User vs. Government: The Irony Behind Facebook’s Stance on Privacy
I can’t tell you how many times someone would ask me if there was truth behind the assumption that the FBI can read everyone’s emails. While I could have fun scaring some people, I normally just ease their minds, and debunk this popular myth. However, it is true if there is enough probable cause to believe someone might commit a crime. To do so, many facts are submitted submitted to a judge. This is quite the labor intensive process, and is only used as a last resort when all other investigative techniques have been used first.
Edward Snowden, the former NSA contractor and whistleblower, leaked highly classified information from the National Security Agency in 2013 when he was a Central Intelligence Agency employee and subcontractor. He claimed that the US Intelligence Community (CIA, NSA & FBI) were all spying on US Citizens without court orders. These allegations sent shock waves across the world and caused an even greater distrust of government information requests.
In December 2015, two terrorists killed 14 people and wounded dozens more in San Bernardino, CA. The FBI wanted access to their phones to gain evidence to see if other individuals were involved in the mass killing. The murderers’ phone was recovered intact but was locked with a four-digit password and was set to eliminate all its data after ten failed password attempts. The FBI obtained a court order to gain access to the phone; however, Apple would not comply with the order, claiming this would open a pandora’s box of future overreaching actions by the government.
Many other tech companies and others supported Apple’s stance all in the name of one’s expectation of privacy on the Internet and their personal devices. This debate played out all over the media and everyone had an opinion. Many of them were valid.
Just last week, another major debate started to heat up. Facebook announced it was going to encrypt its Messenger Service, meaning no government agencies or anyone else (even Facebook) would be able to get the contents of the message. Facebook claims they are doing this in the name of privacy so that individuals globally will have a place to promote ideas and thoughts without any fear.
Now those individuals living under tyrannical governments will have impenetrable communication avenues for plotting and planning attacks.
Way to go, Facebook.
So here is where the debate starts. Facebook is currently the leading source referring online child exploitation information to law enforcement.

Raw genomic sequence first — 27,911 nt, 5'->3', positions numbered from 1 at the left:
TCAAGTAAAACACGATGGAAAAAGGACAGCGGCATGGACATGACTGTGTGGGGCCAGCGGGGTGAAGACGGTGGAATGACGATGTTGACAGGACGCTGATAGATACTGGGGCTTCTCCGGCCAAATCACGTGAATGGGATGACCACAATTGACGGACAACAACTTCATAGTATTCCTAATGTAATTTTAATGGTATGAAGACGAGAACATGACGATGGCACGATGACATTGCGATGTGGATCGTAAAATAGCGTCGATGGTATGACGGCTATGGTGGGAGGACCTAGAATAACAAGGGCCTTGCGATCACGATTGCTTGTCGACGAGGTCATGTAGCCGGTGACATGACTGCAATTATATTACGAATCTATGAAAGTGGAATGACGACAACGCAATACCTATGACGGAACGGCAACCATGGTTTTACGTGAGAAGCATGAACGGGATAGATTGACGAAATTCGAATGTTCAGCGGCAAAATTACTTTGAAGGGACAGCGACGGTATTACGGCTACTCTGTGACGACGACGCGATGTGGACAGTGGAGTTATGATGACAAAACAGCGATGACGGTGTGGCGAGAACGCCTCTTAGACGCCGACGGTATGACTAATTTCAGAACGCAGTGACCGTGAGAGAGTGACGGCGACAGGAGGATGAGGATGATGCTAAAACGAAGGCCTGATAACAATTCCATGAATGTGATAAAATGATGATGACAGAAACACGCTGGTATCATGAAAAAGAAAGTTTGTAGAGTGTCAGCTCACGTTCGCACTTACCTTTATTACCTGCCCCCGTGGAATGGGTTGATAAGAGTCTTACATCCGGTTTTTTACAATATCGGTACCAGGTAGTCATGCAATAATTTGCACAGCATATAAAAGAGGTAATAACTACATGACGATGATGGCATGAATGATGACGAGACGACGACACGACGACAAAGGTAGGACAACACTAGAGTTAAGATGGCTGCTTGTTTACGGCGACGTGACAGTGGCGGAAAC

According to FBI Director Christopher A. Wray, last year Facebook gave 16 million tips and referrals to law enforcement.
This is only the tip of the iceberg. Director Wray claims if Facebook encrypts their Messenger Apps they will lose visibility into this criminal activity and evil-doers will flock to Facebook to conduct their exploitation. With Facebook owning WhatsApp (the world’s preeminent messaging platform, with 1.6 billion users monthly) and Instagram (500 million users daily) – these platforms will offer the same havens for criminals. Facebook says they will not provide a backdoor for the government to get into their system as this will undermine everything Facebook is trying to accomplish with providing privacy. So the company who has monetized lack of privacy (FB) is now reversing their stance; adamantly standing by users’ right to privacy.
Does anyone else see the irony here?
The FBI doesn’t want endless data access for the regular Joe Schmoe. They do, however, want to be able to obtain a court order for access to criminal activity within messaging systems- if there is enough probable cause to justify it. With the news being plagued of stories from terrorist attacks, to school shootings, to child pornography and sex trafficking- there are too many crimes being committed through these avenues for it all to be under lock and key. The hardest cases I worked on while in the FBI were those that involved innocent children. Being able to access information through these websites were sometimes essential in bringing the bad guys to justice. Think of how many of THOSE criminals would still be out there, scanning for their next victims.
It’s a frightening and taboo subject- but one that needs to be addressed in debates such as these.
This is only the beginning, and rest assured it’s going to get ugly. On one hand, nobody wants the government to make overbearing decisions that impact what business we do. However, what kind of message does this send to criminals and terrorists group who will now have free access to use these platforms without any worry? How do we balance privacy, government intervention and keeping people safe…that is the question.